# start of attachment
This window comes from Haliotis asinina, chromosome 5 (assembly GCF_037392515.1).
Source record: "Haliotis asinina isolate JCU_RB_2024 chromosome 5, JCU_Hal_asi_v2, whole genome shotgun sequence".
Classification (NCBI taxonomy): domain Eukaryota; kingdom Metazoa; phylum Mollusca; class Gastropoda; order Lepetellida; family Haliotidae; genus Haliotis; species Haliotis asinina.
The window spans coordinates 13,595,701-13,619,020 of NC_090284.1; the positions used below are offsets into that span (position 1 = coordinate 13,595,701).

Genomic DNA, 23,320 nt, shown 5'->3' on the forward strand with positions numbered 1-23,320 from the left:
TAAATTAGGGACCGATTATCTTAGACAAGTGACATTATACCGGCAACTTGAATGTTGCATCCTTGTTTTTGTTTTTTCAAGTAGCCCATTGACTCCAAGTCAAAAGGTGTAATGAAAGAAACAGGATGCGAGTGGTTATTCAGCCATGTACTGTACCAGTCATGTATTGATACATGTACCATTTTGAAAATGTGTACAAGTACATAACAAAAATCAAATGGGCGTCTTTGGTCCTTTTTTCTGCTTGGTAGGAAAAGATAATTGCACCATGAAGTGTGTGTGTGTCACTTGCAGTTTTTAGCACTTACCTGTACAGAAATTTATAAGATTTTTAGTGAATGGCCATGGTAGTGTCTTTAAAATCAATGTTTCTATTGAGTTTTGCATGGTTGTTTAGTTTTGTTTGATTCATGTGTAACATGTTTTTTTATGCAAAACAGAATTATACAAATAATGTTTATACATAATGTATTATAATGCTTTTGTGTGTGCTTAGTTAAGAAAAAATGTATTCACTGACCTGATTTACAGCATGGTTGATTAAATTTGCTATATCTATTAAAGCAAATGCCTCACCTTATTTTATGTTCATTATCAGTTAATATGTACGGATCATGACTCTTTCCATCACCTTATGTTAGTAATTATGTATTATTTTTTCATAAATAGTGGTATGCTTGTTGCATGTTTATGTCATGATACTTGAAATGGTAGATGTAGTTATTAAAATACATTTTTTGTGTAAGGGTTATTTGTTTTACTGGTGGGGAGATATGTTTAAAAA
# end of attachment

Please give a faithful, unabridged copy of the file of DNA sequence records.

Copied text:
This window comes from Haliotis asinina, chromosome 5 (assembly GCF_037392515.1).
Source record: "Haliotis asinina isolate JCU_RB_2024 chromosome 5, JCU_Hal_asi_v2, whole genome shotgun sequence".
Classification (NCBI taxonomy): domain Eukaryota; kingdom Metazoa; phylum Mollusca; class Gastropoda; order Lepetellida; family Haliotidae; genus Haliotis; species Haliotis asinina.
The window spans coordinates 13,595,701-13,619,020 of NC_090284.1; the positions used below are offsets into that span (position 1 = coordinate 13,595,701).

Genomic DNA, 23,320 nt, shown 5'->3' on the forward strand with positions numbered 1-23,320 from the left:
TAAATTAGGGACCGATTATCTTAGACAAGTGACATTATACCGGCAACTTGAATGTTGCATCCTTGTTTTTGTTTTTTCAAGTAGCCCATTGACTCCAAGTCAAAAGGTGTAATGAAAGAAACAGGATGCGAGTGGTTATTCAGCCATGTACTGTACCAGTCATGTATTGATACATGTACCATTTTGAAAATGTGTACAAGTACATAACAAAAATCAAATGGGCGTCTTTGGTCCTTTTTTCTGCTTGGTAGGAAAAGATAATTGCACCATGAAGTGTGTGTGTGTCACTTGCAGTTTTTAGCACTTACCTGTACAGAAATTTATAAGATTTTTAGTGAATGGCCATGGTAGTGTCTTTAAAATCAATGTTTCTATTGAGTTTTGCATGGTTGTTTAGTTTTGTTTGATTCATGTGTAACATGTTTTTTTATGCAAAACAGAATTATACAAATAATGTTTATACATAATGTATTATAATGCTTTTGTGTGTGCTTAGTTAAGAAAAAATGTATTCACTGACCTGATTTACAGCATGGTTGATTAAATTTGCTATATCTATTAAAGCAAATGCCTCACCTTATTTTATGTTCATTATCAGTTAATATGTACGGATCATGACTCTTTCCATCACCTTATGTTAGTAATTATGTATTATTTTTTCATAAATAGTGGTATGCTTGTTGCATGTTTATGTCATGATACTTGAAATGGTAGATGTAGTTATTAAAATACATTTTTTGTGTAAGGGTTATTTGTTTTACTGGTGGGGAGATATGTTTAAAAA